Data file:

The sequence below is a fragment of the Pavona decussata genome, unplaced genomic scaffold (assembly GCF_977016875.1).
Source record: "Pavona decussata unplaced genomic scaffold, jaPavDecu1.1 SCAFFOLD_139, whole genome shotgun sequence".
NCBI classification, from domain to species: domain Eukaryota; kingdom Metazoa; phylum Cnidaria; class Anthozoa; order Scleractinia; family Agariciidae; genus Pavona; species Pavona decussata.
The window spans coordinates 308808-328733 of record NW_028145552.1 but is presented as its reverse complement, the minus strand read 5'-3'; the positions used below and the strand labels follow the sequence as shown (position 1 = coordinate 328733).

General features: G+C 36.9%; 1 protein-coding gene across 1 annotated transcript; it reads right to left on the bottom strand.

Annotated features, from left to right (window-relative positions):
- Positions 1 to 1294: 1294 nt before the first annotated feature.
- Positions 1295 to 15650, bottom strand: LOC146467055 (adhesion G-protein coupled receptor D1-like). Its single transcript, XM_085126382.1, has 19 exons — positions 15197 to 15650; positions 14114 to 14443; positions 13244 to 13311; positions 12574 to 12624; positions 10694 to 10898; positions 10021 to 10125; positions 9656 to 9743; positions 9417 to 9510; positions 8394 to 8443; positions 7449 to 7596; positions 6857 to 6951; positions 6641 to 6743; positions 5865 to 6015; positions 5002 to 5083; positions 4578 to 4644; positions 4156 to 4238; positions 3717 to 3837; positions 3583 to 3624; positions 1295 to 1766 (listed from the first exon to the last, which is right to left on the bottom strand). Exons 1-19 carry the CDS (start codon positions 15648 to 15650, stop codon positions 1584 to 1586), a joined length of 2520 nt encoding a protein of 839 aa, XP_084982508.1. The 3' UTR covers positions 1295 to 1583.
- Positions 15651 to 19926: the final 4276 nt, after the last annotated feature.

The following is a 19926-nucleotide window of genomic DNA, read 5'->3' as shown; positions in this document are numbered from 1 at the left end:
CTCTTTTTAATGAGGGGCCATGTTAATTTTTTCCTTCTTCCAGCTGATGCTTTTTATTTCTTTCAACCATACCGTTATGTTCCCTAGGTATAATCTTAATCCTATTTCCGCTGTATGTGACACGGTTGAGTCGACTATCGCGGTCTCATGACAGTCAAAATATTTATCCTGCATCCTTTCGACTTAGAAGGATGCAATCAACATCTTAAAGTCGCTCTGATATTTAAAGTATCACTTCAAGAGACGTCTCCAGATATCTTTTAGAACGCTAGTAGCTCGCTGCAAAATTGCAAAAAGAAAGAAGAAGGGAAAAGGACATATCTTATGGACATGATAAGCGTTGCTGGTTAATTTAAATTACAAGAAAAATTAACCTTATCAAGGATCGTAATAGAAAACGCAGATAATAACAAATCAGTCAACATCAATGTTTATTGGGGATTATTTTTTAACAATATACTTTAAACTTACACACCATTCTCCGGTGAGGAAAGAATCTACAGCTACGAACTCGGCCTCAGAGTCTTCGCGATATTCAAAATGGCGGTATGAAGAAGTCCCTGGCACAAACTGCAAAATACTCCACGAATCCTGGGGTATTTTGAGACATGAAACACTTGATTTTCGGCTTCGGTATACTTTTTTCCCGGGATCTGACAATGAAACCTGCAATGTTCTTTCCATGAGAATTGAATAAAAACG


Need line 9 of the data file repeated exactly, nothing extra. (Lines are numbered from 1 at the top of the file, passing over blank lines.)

- Positions 15651 to 19926: the final 4276 nt, after the last annotated feature.